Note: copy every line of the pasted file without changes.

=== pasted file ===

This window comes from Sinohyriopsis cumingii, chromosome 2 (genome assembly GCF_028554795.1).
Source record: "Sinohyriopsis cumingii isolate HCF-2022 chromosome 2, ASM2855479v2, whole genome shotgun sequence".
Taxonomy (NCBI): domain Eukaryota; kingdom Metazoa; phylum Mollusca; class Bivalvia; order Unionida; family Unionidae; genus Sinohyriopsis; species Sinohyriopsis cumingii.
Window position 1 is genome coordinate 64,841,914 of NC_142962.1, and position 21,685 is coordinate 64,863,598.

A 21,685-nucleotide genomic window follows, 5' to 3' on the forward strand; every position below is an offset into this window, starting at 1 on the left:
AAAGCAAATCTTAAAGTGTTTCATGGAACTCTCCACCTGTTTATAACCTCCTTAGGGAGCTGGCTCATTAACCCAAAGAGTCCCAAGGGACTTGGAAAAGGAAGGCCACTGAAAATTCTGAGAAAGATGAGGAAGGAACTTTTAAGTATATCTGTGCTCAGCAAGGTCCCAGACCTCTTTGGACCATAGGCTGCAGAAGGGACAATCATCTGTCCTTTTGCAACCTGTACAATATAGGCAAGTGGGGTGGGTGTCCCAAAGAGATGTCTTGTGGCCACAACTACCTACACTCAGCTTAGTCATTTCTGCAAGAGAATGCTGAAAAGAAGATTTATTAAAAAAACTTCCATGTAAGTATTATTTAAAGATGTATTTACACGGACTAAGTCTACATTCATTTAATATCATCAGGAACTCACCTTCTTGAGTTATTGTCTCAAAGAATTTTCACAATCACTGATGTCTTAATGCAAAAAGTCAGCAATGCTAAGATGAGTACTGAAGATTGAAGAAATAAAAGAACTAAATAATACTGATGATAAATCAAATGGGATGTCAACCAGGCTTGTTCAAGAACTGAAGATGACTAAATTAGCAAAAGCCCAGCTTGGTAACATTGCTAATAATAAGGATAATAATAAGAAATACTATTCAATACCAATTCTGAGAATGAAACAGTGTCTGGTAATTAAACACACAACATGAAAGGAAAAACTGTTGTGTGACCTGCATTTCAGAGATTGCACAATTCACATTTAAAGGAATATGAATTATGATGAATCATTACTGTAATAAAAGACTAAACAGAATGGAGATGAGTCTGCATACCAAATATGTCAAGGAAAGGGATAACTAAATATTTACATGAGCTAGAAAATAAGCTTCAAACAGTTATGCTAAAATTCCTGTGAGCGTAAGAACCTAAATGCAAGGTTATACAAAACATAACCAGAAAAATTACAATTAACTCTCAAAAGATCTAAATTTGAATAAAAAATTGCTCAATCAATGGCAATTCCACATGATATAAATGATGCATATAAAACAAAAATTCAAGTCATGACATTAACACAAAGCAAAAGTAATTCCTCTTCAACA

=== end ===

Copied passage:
This window comes from Sinohyriopsis cumingii, chromosome 2 (genome assembly GCF_028554795.1).
Source record: "Sinohyriopsis cumingii isolate HCF-2022 chromosome 2, ASM2855479v2, whole genome shotgun sequence".
Taxonomy (NCBI): domain Eukaryota; kingdom Metazoa; phylum Mollusca; class Bivalvia; order Unionida; family Unionidae; genus Sinohyriopsis; species Sinohyriopsis cumingii.
Window position 1 is genome coordinate 64,841,914 of NC_142962.1, and position 21,685 is coordinate 64,863,598.

A 21,685-nucleotide genomic window follows, 5' to 3' on the forward strand; every position below is an offset into this window, starting at 1 on the left:
AAAGCAAATCTTAAAGTGTTTCATGGAACTCTCCACCTGTTTATAACCTCCTTAGGGAGCTGGCTCATTAACCCAAAGAGTCCCAAGGGACTTGGAAAAGGAAGGCCACTGAAAATTCTGAGAAAGATGAGGAAGGAACTTTTAAGTATATCTGTGCTCAGCAAGGTCCCAGACCTCTTTGGACCATAGGCTGCAGAAGGGACAATCATCTGTCCTTTTGCAACCTGTACAATATAGGCAAGTGGGGTGGGTGTCCCAAAGAGATGTCTTGTGGCCACAACTACCTACACTCAGCTTAGTCATTTCTGCAAGAGAATGCTGAAAAGAAGATTTATTAAAAAAACTTCCATGTAAGTATTATTTAAAGATGTATTTACACGGACTAAGTCTACATTCATTTAATATCATCAGGAACTCACCTTCTTGAGTTATTGTCTCAAAGAATTTTCACAATCACTGATGTCTTAATGCAAAAAGTCAGCAATGCTAAGATGAGTACTGAAGATTGAAGAAATAAAAGAACTAAATAATACTGATGATAAATCAAATGGGATGTCAACCAGGCTTGTTCAAGAACTGAAGATGACTAAATTAGCAAAAGCCCAGCTTGGTAACATTGCTAATAATAAGGATAATAATAAGAAATACTATTCAATACCAATTCTGAGAATGAAACAGTGTCTGGTAATTAAACACACAACATGAAAGGAAAAACTGTTGTGTGACCTGCATTTCAGAGATTGCACAATTCACATTTAAAGGAATATGAATTATGATGAATCATTACTGTAATAAAAGACTAAACAGAATGGAGATGAGTCTGCATACCAAATATGTCAAGGAAAGGGATAACTAAATATTTACATGAGCTAGAAAATAAGCTTCAAACAGTTATGCTAAAATTCCTGTGAGCGTAAGAACCTAAATGCAAGGTTATACAAAACATAACCAGAAAAATTACAATTAACTCTCAAAAGATCTAAATTTGAATAAAAAATTGCTCAATCAATGGCAATTCCACATGATATAAATGATGCATATAAAACAAAAATTCAAGTCATGACATTAACACAAAGCAAAAGTAATTCCTCTTCAACA